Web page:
The environmental impacts would undoubtedly be devastating as well. For example, an oil spill from the pipeline could cause “one of the top bird mortality events ever caused by oil because of the exceptional abundance and diversity of birds in Burrard Inlet,” per Dr. Jeffrey Short, an expert on the impacts of oil spills.

Undoubtedly, Ragan’s proposition was not without controversy. McKibben described his approach as attempting to “have your cake and eat it too.” Citing the fires in California, the loss of Arctic sea ice, and record-breaking temperatures in much of the world, McKibben reminded audience members that climate change is an emergency, and in emergencies, “people act with fortitude.”

Although Ragan said the end goal is to get away from fossil fuels, he told the audience to “[not] pretend producing oil is immoral.”

But while Ragan may see no issue in the expansion of the pipeline, it has and continues to negatively impact the First Nations communities on the west coast. Per the Tsleil-Waututh Nation’s assessment of the pipeline, its expansion would significantly affect their economy, as “environmental damage, safety hazards, the perception of pollution, and impaired views will dissuade business partners, customers, and potential customers.” Further, they write that the pipeline would “indirectly force economic and dietary change and cause health effects” due to the loss of natural resources such as salmon, herring, clams, and birds.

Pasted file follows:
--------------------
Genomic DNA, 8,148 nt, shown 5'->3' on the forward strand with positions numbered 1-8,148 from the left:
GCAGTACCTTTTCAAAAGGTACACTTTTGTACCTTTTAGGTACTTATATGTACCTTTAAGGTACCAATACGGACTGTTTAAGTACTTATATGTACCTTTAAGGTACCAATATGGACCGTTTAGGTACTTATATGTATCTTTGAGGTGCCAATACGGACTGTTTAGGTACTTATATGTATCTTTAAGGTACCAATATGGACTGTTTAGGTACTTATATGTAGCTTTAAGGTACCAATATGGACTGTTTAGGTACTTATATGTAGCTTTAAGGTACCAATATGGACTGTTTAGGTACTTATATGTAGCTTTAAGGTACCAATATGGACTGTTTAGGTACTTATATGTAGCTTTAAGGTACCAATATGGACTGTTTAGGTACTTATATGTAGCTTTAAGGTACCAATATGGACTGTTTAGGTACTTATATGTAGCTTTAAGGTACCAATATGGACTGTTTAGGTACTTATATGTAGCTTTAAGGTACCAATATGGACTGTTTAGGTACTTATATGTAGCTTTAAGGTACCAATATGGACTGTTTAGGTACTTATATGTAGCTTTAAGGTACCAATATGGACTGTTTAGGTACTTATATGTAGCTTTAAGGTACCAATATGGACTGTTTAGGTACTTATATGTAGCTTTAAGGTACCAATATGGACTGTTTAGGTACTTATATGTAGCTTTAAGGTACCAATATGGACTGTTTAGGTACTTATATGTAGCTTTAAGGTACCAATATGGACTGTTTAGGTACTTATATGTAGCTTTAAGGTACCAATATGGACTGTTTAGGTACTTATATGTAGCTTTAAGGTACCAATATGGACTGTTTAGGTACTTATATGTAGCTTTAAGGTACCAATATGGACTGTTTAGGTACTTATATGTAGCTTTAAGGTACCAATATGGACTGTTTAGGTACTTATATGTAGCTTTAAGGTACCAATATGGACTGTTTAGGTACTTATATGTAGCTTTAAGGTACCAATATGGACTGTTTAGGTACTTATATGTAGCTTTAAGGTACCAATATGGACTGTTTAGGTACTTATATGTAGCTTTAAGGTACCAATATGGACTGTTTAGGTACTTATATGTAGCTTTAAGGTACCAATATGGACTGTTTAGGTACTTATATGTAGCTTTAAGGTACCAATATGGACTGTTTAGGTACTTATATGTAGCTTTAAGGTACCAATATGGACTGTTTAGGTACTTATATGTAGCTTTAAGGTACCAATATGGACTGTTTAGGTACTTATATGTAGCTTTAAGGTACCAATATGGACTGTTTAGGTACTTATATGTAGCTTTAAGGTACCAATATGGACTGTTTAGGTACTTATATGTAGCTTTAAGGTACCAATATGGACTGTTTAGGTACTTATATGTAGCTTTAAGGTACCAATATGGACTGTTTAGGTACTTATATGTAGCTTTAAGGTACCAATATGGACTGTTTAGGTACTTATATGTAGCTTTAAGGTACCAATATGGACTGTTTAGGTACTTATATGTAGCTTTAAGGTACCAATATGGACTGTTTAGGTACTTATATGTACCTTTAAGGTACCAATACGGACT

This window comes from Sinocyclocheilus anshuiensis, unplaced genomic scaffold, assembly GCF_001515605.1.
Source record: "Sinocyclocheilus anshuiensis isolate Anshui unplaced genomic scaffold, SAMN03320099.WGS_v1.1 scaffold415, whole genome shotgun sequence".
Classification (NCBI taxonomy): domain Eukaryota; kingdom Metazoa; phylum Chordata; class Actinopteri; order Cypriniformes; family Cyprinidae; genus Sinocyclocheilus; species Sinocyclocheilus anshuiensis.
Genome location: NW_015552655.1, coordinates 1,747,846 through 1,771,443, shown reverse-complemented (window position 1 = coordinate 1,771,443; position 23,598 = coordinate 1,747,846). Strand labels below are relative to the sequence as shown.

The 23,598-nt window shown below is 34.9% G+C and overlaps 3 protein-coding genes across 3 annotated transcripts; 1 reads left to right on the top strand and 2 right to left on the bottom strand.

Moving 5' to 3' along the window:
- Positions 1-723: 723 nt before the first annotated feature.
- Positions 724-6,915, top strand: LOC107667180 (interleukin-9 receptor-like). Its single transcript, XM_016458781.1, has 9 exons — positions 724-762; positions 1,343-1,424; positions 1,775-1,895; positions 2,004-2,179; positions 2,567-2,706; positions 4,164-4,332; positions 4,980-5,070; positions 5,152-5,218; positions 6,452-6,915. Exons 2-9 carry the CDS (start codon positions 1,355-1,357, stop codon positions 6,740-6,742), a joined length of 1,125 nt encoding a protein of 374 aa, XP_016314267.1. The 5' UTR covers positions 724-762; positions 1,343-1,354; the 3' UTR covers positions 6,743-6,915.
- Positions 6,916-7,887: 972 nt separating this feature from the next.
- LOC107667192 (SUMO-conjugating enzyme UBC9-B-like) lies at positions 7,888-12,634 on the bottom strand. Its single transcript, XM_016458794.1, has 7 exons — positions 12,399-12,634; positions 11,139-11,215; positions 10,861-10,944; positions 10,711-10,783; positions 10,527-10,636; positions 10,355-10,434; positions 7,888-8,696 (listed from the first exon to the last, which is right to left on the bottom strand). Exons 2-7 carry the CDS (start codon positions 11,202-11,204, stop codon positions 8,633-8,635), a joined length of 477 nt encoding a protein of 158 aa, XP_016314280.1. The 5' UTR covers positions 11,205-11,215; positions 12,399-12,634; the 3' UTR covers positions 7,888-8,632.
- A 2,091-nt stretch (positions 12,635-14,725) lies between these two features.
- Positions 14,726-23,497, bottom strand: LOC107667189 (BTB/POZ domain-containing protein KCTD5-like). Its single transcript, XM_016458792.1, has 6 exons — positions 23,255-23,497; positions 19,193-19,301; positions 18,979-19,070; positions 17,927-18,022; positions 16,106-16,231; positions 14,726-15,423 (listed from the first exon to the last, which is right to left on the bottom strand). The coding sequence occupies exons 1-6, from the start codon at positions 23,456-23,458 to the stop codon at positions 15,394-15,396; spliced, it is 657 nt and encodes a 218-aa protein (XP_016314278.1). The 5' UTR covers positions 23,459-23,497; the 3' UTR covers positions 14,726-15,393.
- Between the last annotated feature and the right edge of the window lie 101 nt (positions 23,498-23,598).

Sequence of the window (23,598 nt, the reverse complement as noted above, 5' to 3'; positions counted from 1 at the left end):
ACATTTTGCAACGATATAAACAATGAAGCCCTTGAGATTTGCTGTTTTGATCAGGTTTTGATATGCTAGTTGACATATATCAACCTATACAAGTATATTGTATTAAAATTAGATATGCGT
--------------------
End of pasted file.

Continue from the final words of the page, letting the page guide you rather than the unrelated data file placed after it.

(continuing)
The cultural impacts of the pipeline’s construction are widespread as well. Just recently, Coastal GasLink bulldozed over an area of cultural significance to the Wet’suwet’en Nation, per APTN News. Na’Moks, the highest ranking chief of the Wet’suwet’en Nation’s Tsayu Clan, told APTN News in response to the destruction, “it seems like Indigenous rights, our culture, our spirits, where we get our names — all of our history — means nothing at this point.”

Ragan’s pro-pipeline sentiment is hardly a surprise; earlier this year, he moderated a panel at the Max Bell School based on the idea that it is possible to both combat climate change and build pipelines at the same time. And certain members inclusion on the school’s Advisory Board, such as co-chair Christy Clark (former premier of B.C.), pose concerns as to the school’s bias towards pipelines. In 2017, the Narwhal reported on Clark’s ties to the oil and gas industry, as B.C.’s Liberal party has received more than $3.7 million from the industry’s top donors between 2008 and 2015 (Clark was B.C. premier beginning in 2011).

As the panel concluded, members of the audience had the chance to voice their questions or concerns.

On the topic of strategic voting in the upcoming election, one audience member expressed the necessity for this movement to make a conscious decision to back the NDP or the Green Party. Another suggested that if people simply voted with their conscience, then perhaps there would not be only two political parties dominating. A third audience member described their loss of faith in Canada’s electoral system as an ally to this movement. Once more, the audience was left asking, how are we going to act?

This article has been updated to provide more information about the environmental and economic impacts of the pipeline, the effects on First Nations communities, and Christy Clark’s role as co-chair on the Advisory Board of the Max Bell School of Public Policy.